Given a real number $x in (0, 1)$, we denote by $0.x_1x_2…$ its binary expansion, where we always choose the expansion that ends in an infinite number of $1’s$ whenever a choice has to be made.

Given two real numbers $a = 0.a_1a_2…$ and $b = 0.b_1b_2…$ in $(0, 1)$, denote by $S(a, b)$ the set of indices $i$ for which $a_i neq b_i$. We label the elements of $S(a, b)$ by $s_0, s_1, …$ where the values of the sequence are chosen to be in increasing order. We suppress the dependence on $a, b$ when writing the sequence for clarity.

We say an increasing sequence $c_n$ of positive real numbers is **anti-syndetic** if for any polynomial $P$ with positive coefficients, there exists some $N in mathbb N$ such that $c_{n + N} > P(n)$ for all $n in mathbb N$.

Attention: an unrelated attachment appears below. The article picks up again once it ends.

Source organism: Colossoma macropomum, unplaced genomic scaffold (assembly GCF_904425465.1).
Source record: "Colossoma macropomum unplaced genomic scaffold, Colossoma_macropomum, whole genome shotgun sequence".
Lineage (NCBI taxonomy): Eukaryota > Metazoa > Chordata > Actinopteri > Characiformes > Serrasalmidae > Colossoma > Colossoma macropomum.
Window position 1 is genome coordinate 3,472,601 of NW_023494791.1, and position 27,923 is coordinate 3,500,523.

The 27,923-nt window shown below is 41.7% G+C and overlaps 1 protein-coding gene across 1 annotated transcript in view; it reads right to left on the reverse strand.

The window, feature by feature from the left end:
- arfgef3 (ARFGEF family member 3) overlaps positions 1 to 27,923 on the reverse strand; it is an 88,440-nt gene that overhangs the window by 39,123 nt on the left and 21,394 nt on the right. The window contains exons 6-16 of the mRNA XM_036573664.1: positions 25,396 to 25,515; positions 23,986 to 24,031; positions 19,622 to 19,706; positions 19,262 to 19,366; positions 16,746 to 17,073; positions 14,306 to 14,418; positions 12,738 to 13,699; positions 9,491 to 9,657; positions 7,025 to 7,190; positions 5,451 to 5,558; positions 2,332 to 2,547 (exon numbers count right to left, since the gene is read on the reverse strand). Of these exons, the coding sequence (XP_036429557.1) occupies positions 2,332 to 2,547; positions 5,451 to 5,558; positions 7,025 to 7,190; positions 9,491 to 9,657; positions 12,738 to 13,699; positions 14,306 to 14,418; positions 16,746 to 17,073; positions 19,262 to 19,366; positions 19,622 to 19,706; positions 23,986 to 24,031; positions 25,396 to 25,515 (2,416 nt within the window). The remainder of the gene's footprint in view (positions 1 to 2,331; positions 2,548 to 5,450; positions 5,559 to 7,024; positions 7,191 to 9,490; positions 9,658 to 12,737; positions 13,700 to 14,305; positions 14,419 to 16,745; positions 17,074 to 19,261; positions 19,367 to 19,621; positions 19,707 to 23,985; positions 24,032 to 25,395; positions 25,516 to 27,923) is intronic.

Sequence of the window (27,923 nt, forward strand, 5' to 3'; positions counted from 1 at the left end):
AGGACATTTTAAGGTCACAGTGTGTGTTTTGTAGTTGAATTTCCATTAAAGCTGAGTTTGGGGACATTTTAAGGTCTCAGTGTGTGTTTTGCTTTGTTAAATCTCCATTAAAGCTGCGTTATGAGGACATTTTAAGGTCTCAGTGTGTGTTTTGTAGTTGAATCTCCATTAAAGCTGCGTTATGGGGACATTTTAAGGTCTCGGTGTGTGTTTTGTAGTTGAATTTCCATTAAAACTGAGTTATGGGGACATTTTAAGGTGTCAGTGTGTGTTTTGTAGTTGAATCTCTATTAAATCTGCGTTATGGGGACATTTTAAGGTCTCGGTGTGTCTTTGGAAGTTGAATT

A subset $D$ of $(0, 1)$ is said to be **well approximating** if for every $x in (0, 1)$, there is a $d in D$ such that the sequence $s_n$ associated with $S(x, d)$ is anti-syndetic.

Question:Does there exist a well approximating subset of $(0, 1)$ with Lebesgue measure zero?